James W. McKinnon, Theodor Göllner, Maricarmen Gómez, Lewis Lockwood, Andrew Kirkman, Denis Arnold, and John Harper

(Lat. missa; Fr. messe; Ger. Messe; It. messa; Sp. misa)

The term most commonly used to describe the early Christian and medieval Latin eucharistic service. It has been retained within Catholicism during modern times. The plainchant of the medieval Mass, and the polyphonic music of the Mass between the 12th and 16th centuries, are central to the history of Western music. The polyphonic Mass Ordinary of the Renaissance is one of the more important genres of European art music.

This article focusses on the musical development of the Mass, dealing with liturgical history to the extent necessary to create a context for this emphasis. It thus concentrates on the ‘High’ or ‘Solemn’ Mass, in which virtually all the texts are sung, as opposed to the ‘Low Mass’, in which they are simply read. Subspecies of the Mass include the Chorale mass, which uses German hymns as cantus firmi; Missa brevis, a type of ‘short Mass’; Missa dominicalis, in which polyphonic settings are based on chants ‘in dominicis infra annum’; ...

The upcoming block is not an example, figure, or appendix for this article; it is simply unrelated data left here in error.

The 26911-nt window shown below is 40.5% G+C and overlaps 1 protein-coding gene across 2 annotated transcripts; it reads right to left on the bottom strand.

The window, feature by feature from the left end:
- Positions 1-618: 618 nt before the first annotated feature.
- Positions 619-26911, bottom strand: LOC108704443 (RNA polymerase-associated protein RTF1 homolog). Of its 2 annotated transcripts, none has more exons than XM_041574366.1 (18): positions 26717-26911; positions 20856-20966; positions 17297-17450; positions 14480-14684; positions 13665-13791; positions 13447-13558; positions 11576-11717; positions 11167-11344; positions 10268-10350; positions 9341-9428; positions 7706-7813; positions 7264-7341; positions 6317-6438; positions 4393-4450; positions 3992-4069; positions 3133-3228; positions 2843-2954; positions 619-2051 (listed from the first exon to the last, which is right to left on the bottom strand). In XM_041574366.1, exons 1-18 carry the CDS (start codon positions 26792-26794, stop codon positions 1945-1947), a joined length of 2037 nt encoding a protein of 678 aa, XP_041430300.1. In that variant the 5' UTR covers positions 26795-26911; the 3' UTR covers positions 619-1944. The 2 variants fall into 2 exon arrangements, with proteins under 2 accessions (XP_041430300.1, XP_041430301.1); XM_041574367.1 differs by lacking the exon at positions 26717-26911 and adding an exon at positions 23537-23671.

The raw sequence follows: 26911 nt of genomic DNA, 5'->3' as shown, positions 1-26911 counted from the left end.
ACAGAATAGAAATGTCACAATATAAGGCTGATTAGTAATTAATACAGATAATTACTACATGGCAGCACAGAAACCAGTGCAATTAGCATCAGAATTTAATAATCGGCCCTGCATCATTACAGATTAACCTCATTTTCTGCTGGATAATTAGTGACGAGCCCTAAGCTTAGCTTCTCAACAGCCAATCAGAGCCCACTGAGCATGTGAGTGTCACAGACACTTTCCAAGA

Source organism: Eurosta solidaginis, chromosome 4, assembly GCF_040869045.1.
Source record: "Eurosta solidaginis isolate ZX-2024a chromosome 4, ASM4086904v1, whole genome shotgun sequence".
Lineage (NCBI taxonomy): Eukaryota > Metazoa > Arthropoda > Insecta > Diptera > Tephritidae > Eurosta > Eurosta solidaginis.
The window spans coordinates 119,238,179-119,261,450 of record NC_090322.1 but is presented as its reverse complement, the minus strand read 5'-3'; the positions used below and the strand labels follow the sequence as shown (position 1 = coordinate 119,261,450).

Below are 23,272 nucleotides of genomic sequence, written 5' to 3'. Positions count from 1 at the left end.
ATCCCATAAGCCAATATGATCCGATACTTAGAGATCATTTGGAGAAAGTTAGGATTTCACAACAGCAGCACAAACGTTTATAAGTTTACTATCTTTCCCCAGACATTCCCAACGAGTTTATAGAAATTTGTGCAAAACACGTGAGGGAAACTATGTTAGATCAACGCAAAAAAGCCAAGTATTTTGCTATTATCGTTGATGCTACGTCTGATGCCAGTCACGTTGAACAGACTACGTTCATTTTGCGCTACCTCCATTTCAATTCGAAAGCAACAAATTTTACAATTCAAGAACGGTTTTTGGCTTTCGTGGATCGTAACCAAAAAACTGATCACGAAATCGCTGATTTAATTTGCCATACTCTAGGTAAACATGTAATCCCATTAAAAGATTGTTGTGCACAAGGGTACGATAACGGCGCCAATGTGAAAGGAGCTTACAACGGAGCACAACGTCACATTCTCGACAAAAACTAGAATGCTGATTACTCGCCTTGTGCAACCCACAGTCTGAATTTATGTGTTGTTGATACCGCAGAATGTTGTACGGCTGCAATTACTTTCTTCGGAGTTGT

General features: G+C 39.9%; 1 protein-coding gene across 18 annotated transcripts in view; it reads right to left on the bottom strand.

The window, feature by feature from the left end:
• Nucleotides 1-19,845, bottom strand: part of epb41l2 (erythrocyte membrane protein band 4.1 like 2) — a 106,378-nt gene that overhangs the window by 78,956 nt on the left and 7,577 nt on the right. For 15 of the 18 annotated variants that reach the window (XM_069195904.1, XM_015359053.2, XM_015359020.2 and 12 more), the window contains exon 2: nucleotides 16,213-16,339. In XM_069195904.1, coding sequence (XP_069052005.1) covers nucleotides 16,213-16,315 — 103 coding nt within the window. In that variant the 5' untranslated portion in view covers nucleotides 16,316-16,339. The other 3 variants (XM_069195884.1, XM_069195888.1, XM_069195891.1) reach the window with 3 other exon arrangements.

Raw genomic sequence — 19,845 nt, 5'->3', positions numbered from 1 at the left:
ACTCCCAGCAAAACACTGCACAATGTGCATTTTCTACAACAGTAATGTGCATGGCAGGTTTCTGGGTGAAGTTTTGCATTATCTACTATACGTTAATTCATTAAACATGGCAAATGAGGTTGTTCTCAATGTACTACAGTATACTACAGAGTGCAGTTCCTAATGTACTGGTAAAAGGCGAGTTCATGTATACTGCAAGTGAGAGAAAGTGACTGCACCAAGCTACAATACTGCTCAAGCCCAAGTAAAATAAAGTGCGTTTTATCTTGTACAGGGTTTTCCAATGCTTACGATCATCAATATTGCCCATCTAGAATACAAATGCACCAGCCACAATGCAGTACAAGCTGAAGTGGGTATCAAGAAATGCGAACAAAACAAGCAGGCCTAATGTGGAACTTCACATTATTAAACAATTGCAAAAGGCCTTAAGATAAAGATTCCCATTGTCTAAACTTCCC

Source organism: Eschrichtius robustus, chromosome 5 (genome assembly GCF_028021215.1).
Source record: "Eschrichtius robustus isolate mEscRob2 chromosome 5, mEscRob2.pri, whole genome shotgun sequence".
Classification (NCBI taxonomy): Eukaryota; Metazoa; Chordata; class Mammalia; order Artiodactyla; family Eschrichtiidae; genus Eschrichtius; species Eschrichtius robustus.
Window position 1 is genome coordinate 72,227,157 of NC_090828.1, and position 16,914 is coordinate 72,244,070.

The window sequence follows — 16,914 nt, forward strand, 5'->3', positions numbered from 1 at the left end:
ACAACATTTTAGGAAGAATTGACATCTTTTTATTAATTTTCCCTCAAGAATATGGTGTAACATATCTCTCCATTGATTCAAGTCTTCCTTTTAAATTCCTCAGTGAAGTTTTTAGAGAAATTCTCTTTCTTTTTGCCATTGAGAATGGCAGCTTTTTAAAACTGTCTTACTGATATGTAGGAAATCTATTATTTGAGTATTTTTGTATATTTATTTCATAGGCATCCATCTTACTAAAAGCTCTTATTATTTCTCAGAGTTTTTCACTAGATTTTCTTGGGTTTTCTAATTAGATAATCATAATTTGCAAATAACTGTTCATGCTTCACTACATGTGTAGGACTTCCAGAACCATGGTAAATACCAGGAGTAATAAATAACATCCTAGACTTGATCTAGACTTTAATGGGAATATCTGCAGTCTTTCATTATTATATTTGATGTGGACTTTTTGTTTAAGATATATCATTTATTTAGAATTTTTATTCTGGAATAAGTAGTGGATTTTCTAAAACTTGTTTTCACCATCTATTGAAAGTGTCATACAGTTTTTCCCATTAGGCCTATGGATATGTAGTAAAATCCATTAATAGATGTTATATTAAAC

Heinrich Husmann

revised by Peter Jeffery

There are essentially four ancient Christian liturgical traditions that can be counted as Syrian, but the practitioners of these traditions belong to a bewildering variety of religious denominations, with diverse theological, historical and organizational loyalties. They share in common the Syriac language, an allegiance to the See of Antioch, the Syriac Bible and Syriac hymns and theological literature.